And yet what I wanted from Pullinger was not less prose, but more (if also better). The novel is desperately thin on context and character development and thus on motivation–which becomes a fatal flaw at the novel’s turning point, Lady Duff Gordon’s complete rejection of Sally after the exposure of her relationship with Omar. This development is totally unprepared for. Well, to be fair, we are prepared for it by both the jacket blurb and the first chapter, which begins, “The truth is that, to her, I was not fully human. . . . When I did wrong, I was dismissed, I was no longer of use to her” (and so on for a whole paragraph). But as this rejection is the pivot on which not just the plot turns but also the whole idea of the book (according to the GG site, “realizations about the nature of power – its seductiveness, its elusiveness and its ability to alter the soul in manifold ways”), we need to feel it as something profoundly meaningful, revelatory even. Sally’s relationship with her mistress is clearly intended as one that (temporarily) transcends conventional class boundaries, but we have not experienced their bond as something extraordinary enough or deep enough that Lady Duff Gordon’s reversion to strident authoritarianism and prudery feels anything but arbitrary, necessitated by the facts of the case but not by the accumulated pressures of the novel. Why should she turn on Sally so abruptly and completely? We never get an explicit answer, and we don’t know Lady Duff Gordon well enough to infer one. The absence of reason could be made meaningful by linking it to questions about human nature, repressed female rivalries, the corruption of class privilege, the threats of colonial resistance, or really anything provided it arose from the personal and historical situation of the characters, but it just happens and so it feels (despite apparently being the truth) like nothing more than a plot device. Omar’s choice of Lady Duff Gordon over Sally is similarly overdetermined and underdeveloped: we don’t know him, either, well enough to grasp why he would love her, marry her, protect her, and then turn away from her to serve his own self-interest.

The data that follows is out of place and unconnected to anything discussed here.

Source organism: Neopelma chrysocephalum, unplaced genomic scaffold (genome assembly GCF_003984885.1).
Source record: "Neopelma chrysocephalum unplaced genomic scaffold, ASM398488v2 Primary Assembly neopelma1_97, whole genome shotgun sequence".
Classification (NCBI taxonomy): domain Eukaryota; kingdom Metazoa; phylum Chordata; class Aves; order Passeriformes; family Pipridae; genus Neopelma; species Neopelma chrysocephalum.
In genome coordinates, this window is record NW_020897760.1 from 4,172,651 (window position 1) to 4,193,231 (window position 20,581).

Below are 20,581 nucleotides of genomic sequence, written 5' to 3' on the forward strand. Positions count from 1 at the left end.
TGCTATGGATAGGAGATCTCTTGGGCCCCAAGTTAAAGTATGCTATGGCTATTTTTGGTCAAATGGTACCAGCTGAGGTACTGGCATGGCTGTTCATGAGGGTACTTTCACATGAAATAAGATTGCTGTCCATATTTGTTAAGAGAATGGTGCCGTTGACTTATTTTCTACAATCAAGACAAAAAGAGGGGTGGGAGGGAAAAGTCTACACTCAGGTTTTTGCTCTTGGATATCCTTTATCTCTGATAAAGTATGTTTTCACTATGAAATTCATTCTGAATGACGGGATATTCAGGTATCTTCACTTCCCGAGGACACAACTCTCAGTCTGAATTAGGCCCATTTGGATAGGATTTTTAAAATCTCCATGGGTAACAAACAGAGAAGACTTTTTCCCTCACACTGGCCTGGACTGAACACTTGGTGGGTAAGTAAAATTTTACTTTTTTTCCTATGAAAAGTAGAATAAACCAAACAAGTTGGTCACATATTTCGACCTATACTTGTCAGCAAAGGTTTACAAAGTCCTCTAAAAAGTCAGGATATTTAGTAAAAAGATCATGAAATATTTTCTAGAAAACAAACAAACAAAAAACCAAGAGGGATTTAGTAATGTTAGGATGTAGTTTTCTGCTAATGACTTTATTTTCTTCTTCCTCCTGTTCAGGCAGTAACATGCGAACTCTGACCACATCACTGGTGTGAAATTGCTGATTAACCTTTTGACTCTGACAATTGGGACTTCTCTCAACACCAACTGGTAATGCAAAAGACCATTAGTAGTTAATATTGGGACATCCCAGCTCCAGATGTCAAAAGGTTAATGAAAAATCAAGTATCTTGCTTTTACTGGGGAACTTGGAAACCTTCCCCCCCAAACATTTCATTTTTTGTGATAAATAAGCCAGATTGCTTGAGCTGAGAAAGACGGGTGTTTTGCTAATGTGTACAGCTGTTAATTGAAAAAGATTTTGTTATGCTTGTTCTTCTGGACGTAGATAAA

The novel is just too thin. Historical fiction can founder, to be sure, on heavy-handed exposition, but The Mistress of Nothing moves so briskly along that instead of being elliptical or evocative (which I gather is the usual intention with contemporary fiction with this kind of sparse declarative style) it feels perfunctory: have to get them to Egypt, have to get them to Luxor, must stop at some pyramids and see some crocodiles, be sure to bring up the tensions between the peasants and the khedive. The landscape is mentioned more than described. The Valley of the Kings gets most of a paragraph. I find it baffling that Anthony Sattin, who literally wrote the book on the Victorians in Egypt, would say that Mistress of Nothing “brings 1860s Cairo and Luxor to life, not as an Orientalist fantasy, but as they might actually have been.” There are a lot of period details, but as with the descriptions of the Egyptian landscape or historical sites, their sensory impact is minimal (this is one respect in which The Map of Love seems to me far more successful). Did Pullinger deliberately avoid giving her novel depth or breadth from fear of its looking like a historical blockbuster rather than a ‘literary’ novel? Or was she impatient to get to the end of the interesting true story she had decided to retell? It certainly felt like the latter, especially towards the end of the novel, which has an implicit “and then, and then, and then” rhythm. Nothing is lingered over, and to this reader anyway, that’s a shame when the material (historical, geographical, even, potentially, thematic) is so rich. A particularly intense moment of disappointment for me was the throwing off of the stays. Clearly, this is, or should be, a compellingly symbolic moment: the constraining, “heavy-boned” stays represent all the social and other constraints of their old life in England, while their embrace of Egyptian-style clothing signals the transformation of their life and values by their experiences. But it’s only page 52, and we haven’t seen life in England in enough detail to appreciate why it needs to be thrown off (does Pullinger assume that her readers will take for granted that Victorian England is disposable?) much less what it is exactly about Egypt that they should want to put on. It’s also done very theatrically (how far can we trust Lady Duff Gordon’s flamboyant gestures?) but the possibility that it is not a sincere or profound change is not explored. What we do get, rather inexplicably, is an assertion from Sally about how this change in her mistress’s outfit changes their relationship: